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Deutsche Bank Research On European Bank Recapitalization, Lending & China

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Recapitalising European banks: No drama please, we are Europeans

On Columbus Day, Oct 13, 2008, Henry Paulson famously locked up nine CEOs in his conference room, cajoling them to sign up, on the dotted line, for a forced recapitalisation by the state. Many market participants expect no less to happen in Europe these days.

They will be disappointed. Under existing law, authorities could only force higher capital levels onto banks by means of Pillar 2 surcharges. However, this would have to be justified in each individual case (a lengthy process) and is a largely untested road. Alternatively, EU lawmakers could amend the CRD, stipulating higher capital levels for all European banks – again, however, a lengthy process and not one that could easily be targeted to specific (i.e. systemically relevant) banks. Smaller banks would object strongly. Even if banks were to accept state capital injections “voluntarily”, they could only do that if sufficient authorised capital were available or if a general meeting of shareholders had approved. Thus, to quickly (and forcefully) raise capital levels, authorities would have to pass emergency legislation (similar to the autumn of 2008) that would override existing laws and the rights of existing shareholders. For this, however, governments would have to prove that a major disaster was imminent and that less intrusive means, e.g. action by banks themselves, were not available. The latter could, for instance, be the case if governments claimed that capital levels of, say, 12% CT1 were necessary to restore confidence – i.e. levels that banks realistically could never attain quickly in private markets. However, setting such a hurdle would obviously make recapitalisation very costly for governments (or quickly deplete the EFSF). All in all then, it is likely that (i) banks will be given the chance and several months to raise capital in the markets first; and (ii) national governments will, if necessary, provide funds to close any gaps and EFSF funds will only be made available to those banking systems where the sovereign is no longer in a position to do so. Hence, no Columbus Day-like drama for Europe.

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Euro area bank lending: Only muted reactions to the crisis, so far

Predictably, banks in the euro area tightened their lending standards in Q3 2011 and more expect to tighten further in Q4, according to the latest ECB Bank Lending Survey. The net percentage of banks reporting a tightening of standards to non-financial corporations went up to 16% (Q2: 2%; Q4e: 22%). For mortgage lending (18%; Q2: 9%), no deterioration is expected for Q4 (Q4e: 11%).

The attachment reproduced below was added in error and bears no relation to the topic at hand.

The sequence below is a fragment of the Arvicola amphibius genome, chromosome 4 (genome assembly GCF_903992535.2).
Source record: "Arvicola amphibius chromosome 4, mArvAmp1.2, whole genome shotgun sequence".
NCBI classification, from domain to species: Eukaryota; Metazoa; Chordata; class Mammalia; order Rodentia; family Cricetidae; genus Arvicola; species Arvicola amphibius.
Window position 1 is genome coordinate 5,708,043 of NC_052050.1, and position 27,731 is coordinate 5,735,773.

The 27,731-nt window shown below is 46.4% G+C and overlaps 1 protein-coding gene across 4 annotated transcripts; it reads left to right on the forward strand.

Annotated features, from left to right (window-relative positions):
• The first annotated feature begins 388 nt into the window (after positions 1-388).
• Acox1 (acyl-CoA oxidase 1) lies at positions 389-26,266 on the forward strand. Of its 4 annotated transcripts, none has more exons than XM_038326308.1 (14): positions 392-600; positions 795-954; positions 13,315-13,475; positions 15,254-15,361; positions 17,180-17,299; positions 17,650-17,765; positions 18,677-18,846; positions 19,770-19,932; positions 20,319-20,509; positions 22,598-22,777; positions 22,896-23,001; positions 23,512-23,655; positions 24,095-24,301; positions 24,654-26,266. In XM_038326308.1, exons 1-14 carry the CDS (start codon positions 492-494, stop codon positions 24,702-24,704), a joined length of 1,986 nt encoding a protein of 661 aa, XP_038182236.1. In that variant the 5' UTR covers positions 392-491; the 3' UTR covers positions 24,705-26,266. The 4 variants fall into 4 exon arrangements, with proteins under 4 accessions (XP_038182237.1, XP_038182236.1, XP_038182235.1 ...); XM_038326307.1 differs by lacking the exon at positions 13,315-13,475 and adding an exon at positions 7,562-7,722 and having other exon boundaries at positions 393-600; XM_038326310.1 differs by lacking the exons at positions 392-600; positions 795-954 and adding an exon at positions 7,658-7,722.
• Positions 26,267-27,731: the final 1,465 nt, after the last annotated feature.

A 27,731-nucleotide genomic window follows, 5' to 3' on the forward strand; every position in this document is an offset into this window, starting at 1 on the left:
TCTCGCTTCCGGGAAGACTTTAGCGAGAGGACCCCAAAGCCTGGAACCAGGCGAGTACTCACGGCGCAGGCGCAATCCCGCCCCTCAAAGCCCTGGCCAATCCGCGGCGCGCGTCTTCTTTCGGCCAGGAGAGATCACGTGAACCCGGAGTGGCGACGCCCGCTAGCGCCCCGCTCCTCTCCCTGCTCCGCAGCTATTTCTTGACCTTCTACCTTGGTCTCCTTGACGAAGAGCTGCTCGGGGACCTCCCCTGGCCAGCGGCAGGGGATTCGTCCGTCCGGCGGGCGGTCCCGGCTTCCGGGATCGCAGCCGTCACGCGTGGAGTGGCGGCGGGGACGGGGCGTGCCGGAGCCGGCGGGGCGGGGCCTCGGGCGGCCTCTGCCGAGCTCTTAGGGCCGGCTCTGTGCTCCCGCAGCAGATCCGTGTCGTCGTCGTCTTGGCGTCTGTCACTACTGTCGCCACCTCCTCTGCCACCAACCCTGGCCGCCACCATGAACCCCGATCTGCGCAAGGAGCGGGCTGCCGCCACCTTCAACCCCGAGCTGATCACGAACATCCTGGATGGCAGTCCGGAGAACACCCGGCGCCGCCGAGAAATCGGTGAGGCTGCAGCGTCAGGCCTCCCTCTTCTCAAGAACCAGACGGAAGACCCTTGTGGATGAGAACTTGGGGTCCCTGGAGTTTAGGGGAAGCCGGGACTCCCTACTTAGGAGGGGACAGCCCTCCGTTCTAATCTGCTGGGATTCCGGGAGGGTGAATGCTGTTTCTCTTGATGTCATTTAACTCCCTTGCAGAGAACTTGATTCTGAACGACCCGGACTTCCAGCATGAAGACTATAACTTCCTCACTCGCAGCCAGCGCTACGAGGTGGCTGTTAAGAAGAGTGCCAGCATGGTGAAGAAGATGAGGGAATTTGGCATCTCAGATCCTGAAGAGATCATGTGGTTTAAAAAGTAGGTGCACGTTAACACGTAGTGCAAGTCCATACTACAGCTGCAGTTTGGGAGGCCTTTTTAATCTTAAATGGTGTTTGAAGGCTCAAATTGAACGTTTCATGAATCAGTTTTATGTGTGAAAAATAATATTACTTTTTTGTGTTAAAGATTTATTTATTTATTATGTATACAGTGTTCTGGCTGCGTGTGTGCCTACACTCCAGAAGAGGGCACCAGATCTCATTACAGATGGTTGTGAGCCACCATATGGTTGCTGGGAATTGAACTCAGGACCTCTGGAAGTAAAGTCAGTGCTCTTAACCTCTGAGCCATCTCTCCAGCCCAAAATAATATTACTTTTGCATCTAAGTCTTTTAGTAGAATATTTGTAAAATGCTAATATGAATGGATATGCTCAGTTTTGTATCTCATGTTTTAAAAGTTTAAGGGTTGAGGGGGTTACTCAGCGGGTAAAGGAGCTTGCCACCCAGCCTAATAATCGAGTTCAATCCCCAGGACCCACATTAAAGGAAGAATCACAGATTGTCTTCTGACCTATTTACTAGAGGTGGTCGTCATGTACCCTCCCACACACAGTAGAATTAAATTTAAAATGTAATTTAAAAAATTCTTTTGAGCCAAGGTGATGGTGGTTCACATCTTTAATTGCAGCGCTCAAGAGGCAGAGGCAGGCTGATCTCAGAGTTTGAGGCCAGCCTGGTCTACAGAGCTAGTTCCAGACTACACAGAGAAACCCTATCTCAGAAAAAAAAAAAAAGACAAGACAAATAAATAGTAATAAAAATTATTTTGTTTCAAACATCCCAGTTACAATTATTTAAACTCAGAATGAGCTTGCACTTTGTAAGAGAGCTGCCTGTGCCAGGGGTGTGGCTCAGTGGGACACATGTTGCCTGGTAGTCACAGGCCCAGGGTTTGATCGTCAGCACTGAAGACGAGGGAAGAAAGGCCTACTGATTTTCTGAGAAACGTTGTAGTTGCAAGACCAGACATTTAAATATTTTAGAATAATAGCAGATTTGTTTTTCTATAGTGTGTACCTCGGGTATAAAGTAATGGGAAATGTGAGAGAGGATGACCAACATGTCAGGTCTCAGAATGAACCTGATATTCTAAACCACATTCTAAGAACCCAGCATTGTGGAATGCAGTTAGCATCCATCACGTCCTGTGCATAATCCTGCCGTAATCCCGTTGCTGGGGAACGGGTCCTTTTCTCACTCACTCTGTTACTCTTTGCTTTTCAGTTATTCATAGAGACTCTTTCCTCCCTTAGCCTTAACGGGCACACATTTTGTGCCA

As was to be expected, concerns over funding have replaced the economic outlook as the main driver for lending standards. Given the extent of funding disruptions, the tightening of lending standards is actually surprisingly restrained. More surprising and worrying is the steep fall in loan demand (corporates Q3: -8%; Q2: 4%; Q4e: -19% and mortgages Q3: -24%; Q2: -3%; Q4e: -22%), suggesting that corporates and households are again putting off investment decisions. Incidentally, loan demand in Germany is holding up much better – actually, it is still reported to be expanding.

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China: Bracing for tough times

Central Huijin, China’s sovereign wealth fund subsidiary and shareholder in China’s big-four state-owned banks, purchased shares of those banks in the Shanghai-A market, triggering an immediate, if short-lived, sharp rebound in their value. China appears to be preparing for growing difficulties in the global economy. Central Huijin’s purchase is not a capital injection exercise as it was a purchase of existing shares in the secondary market. It’s also not the first time that it has made such a move. Huijin purchased shares of these banks, shortly after Lehman’s collapse in September 2008, to stem selling pressure. Back then, the move provided temporary relief but bank share prices fell again afterwards. It was only after the government’s stimulus package was announced that bank shares rebounded more sustainably. This time around there is no guarantee that another stimulus package will follow, but the purchase seems to signal Beijing’s increasing concerns on the global outlook (and perhaps also about emerging domestic banking sector risks) and their willingness to use financial resources preemptively.

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Copyright © 2011 • Deutsche Bank AG, DB Research

Deutsche Bank Research is responsible for macroeconomic analysis within Deutsche Bank Group and acts as consultant for the bank, its clients and stakeholders. We analyse relevant trends for the bank in financial markets, the economy and society and highlight risks and opportunities. DB Research delivers high-quality, independent analysis and actively promotes public debate on economic, fiscal, labour market and social policy issues.

Published by kind permission of Thomas Mayer.

 

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